Posts Tagged: 4-H
Beekeepers circled biologist Randy Oliver, commercial beekeeper, scientist, writer and educator, as he held court in the apiary of the Harry H. Laidlaw Jr. Honey Bee Research Facility, University of California,Davis. It was the third day of the Western...
California is one of 22 states in the nation where a new Google career education program was launched today. The Internet search giant has donated $1.5 million to the National 4‑H Council to build skills youth will need for the future, like computer science, computational thinking, communication and collaboration, reported Christopher Walljasper on AgWeb.
The funding lays the foundation to launch the 4‑H Computer Science Career Pathway, which will reach more than 100,000 kids in its first year. 4-H members in Alabama, California, Delaware, Hawaii, Illinois, Indiana, Maine, Maryland, Massachusetts, Minnesota, Missouri, Nebraska, New York, North Dakota, Oklahoma, Oregon, Pennsylvania, South Carolina, Tennessee, Utah, Virginia and West Virginia will have access to new devices, curriculum and training.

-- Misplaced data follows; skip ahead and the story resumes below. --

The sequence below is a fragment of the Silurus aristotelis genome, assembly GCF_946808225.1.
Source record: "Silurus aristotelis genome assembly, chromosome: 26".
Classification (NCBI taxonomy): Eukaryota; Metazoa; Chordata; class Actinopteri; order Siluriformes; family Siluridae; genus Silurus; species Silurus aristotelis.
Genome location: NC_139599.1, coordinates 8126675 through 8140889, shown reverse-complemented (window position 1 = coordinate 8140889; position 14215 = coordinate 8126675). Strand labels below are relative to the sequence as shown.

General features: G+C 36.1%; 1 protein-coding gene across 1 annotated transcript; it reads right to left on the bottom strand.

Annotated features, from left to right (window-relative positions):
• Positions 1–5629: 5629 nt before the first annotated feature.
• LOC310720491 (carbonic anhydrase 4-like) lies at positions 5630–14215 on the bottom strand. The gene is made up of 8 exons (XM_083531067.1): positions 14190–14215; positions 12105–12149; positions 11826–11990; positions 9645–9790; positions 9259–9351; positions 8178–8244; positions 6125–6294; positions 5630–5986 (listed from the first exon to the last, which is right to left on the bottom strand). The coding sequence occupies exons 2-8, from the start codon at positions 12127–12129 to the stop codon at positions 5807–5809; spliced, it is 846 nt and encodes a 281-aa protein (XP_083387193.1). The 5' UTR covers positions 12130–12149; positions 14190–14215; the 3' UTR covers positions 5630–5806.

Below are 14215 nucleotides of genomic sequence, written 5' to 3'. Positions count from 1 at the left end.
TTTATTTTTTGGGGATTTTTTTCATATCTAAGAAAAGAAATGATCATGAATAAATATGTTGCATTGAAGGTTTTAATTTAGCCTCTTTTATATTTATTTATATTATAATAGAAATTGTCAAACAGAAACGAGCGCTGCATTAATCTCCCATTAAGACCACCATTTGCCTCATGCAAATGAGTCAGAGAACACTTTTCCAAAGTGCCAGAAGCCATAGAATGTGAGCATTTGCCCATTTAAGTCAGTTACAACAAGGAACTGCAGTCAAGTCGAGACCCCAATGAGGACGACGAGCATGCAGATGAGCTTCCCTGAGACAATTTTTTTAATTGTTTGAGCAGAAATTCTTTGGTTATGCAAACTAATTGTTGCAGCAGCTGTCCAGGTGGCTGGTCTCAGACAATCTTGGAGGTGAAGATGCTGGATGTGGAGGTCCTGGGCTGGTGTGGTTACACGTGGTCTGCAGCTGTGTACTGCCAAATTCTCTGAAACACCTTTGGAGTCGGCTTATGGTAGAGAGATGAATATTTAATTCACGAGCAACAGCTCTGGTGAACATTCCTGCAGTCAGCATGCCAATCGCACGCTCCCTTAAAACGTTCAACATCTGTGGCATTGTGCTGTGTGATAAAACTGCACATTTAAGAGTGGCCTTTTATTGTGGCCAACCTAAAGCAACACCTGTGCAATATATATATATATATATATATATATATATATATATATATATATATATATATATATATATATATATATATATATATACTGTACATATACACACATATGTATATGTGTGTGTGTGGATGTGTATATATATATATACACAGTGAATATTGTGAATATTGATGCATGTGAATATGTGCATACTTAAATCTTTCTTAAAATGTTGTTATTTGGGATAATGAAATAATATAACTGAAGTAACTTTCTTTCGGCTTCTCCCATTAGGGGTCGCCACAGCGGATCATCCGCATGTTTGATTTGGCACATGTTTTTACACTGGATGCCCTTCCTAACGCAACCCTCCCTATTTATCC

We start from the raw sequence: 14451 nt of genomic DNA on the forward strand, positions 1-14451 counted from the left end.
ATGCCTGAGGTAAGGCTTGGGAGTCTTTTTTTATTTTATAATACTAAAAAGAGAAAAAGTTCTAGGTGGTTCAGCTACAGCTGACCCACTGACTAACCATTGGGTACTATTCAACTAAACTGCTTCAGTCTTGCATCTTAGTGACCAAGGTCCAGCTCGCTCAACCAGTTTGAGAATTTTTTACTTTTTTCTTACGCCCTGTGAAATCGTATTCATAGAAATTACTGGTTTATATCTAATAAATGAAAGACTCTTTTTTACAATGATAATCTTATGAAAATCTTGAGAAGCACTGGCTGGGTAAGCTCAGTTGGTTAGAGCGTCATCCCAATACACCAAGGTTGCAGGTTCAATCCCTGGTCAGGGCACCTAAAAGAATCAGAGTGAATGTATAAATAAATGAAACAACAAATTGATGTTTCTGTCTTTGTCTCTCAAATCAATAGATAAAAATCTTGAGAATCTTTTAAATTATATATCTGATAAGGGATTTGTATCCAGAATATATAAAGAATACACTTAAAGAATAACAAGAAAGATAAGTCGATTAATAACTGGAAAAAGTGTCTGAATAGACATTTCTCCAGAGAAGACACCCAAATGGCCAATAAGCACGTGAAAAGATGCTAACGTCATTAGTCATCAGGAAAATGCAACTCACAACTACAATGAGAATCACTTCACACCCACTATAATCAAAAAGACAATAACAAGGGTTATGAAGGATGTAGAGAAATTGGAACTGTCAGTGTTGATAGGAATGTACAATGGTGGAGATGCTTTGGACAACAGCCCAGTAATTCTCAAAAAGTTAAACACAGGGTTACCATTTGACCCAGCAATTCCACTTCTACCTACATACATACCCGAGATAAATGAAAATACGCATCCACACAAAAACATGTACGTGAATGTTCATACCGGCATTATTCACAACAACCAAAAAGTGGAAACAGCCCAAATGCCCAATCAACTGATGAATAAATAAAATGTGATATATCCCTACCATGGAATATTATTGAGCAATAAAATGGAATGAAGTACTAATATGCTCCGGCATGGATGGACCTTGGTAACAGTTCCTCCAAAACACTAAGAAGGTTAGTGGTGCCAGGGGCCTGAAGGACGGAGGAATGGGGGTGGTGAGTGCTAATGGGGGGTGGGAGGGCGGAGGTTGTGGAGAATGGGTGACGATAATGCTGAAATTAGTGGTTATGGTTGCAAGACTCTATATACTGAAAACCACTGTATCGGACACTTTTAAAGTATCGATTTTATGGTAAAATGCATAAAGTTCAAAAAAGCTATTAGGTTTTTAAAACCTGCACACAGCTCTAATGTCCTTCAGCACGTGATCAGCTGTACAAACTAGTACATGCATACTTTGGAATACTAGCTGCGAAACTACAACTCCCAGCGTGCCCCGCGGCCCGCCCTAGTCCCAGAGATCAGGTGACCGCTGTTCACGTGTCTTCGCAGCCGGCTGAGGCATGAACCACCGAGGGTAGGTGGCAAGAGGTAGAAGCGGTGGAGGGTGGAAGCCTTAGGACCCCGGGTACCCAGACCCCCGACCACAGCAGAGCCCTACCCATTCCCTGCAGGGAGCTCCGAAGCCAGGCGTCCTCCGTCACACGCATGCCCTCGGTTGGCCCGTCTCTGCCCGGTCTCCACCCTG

President of National 4-H Council Jennifer Sirangelo said the career pathway will translate abstract concepts to relatable, practical experiences the 4-H members can use to explore the field of computer science, beginning from interest to studying computer science to choosing computer science for a career.
"We're excited to partner with all the enthusiasm and energy of the Googlers," she said.
Charlotte Smith of Google.org noted that 4-H is the largest community based organization in America.
"We already have 22 states signed up. That's more than we dreamed of," Smith said.
Smith said Google wants kids to develop the skills they will need in the future.
"We don't know what the jobs of tomorrow will look like," Smith said. "Some of them might require computer science skills, but it's much more than that - problem solving, collaboration. We want to give kids as many kinds of tools as we can so they can succeed in any discipline and any field."